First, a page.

Legislation designed to grant driving privileges to undocumented immigrants has been under discussion in New Jersey for about a decade, but has gained little traction. Both Gov. Jon Corzine and Gov. Chris Christie have opposed giving licenses or driving privileges to those not in the country legally and, while bills have been introduced during four of the last legislative sessions, none have made it to a committee hearing.

It is unclear whether the Quijano and Vitale bills will pass that hurdle – representatives of state Senate President Steve Sweeney (D-Gloucester) and Assembly Speaker Vincent Prieto (D-Hudson) did not respond to requests for comment – and the bills are is unlikely to be scheduled for committee hearings until the fall, most likely after the Nov. 3 general election.

In addition, Christie has maintained his opposition, saying on on radio station 101.5 that licenses are the “most important form of identification” and he could not “give driver’s licenses to people who I cannot be sure who they are.”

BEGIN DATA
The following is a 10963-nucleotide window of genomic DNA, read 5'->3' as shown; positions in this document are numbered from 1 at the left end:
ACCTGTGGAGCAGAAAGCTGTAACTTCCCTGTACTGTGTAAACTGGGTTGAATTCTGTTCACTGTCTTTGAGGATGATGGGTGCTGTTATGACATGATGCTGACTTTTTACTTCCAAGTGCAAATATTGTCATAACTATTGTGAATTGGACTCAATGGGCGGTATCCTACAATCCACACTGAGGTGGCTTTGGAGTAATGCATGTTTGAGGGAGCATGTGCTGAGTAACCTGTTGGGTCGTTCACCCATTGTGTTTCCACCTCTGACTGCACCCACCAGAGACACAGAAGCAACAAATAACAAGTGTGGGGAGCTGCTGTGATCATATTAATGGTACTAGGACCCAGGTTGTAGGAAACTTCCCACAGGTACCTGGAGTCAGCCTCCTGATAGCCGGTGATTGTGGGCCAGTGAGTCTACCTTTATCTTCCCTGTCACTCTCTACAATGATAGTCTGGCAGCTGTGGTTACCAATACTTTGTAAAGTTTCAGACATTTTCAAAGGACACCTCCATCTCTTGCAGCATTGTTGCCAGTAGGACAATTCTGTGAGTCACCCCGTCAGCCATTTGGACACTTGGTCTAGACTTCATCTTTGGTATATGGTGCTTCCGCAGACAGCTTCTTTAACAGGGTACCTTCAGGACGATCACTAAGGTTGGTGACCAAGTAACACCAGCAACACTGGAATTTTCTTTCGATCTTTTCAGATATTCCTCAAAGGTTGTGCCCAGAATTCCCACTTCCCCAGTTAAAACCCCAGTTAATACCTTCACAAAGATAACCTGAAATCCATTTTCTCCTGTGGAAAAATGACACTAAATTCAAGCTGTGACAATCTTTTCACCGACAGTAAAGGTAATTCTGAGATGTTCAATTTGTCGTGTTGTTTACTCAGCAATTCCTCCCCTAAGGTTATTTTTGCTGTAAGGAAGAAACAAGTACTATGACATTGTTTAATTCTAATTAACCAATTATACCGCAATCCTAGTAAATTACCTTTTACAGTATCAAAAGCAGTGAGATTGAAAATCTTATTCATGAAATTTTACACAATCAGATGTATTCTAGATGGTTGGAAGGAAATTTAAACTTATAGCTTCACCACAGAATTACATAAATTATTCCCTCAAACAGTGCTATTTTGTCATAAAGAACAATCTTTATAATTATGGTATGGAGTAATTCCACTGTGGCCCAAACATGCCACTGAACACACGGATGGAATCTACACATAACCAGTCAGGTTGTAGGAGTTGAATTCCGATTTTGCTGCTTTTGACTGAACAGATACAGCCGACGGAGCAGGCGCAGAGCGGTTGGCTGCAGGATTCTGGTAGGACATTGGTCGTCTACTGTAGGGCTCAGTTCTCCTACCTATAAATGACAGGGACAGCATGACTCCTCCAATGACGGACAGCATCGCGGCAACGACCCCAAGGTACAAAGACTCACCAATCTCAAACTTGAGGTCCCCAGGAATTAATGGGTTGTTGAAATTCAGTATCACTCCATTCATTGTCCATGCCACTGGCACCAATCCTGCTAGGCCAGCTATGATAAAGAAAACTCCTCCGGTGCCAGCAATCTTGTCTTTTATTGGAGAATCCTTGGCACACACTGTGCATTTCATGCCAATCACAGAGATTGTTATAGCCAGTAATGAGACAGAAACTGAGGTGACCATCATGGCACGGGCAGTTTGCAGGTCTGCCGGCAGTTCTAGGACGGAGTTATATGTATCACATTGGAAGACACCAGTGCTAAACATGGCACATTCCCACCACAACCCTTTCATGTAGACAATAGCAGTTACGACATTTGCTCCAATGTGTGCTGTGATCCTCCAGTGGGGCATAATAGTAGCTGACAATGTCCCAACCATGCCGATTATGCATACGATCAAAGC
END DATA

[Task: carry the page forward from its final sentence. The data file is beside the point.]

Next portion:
Quijano is hopeful that the coalition effort will demonstrate that there is a groundswell of support for the legislation in the state, and that the governor will change his mind.

“I believe that once we get through all of the towns and cities and counties, it will be a groundswell,” she said. “It is a public safety issue. If you are driving down the Turnpike, don’t you want to know that the person to your left, your right and behind you knows the rules of the road and has insurance?”

Cullinane said the licenses would reduce the number of unlicensed and uninsured drivers, ensure vehicles are maintained and inspected, and help lower insurance rates by adding more paying drivers into the insurance risk pools.

“When the people who are on the roads are all tested, when immigrants are able to apply for driver’s license and become credentialed drivers, it makes it safer for everyone,” she said.

Carlos Rojas, an organizer with Alliance partner Faith in New Jersey, agreed.

“We want to make sure that all drivers are licensed, registered, and insured properly,” he said. “Anybody would feel safer knowing that everyone on the roads has been tested. And giving undocumenteds the opportunity to register with the (MVC), to register their cars, to get licensed and be trained – it is a public safety issue.”

Advocates said the new legislation was an improvement over the bill introduced in 2014 because the original driving-privileges cards potentially created a second class of drivers and might have stigmatized undocumented immigrants.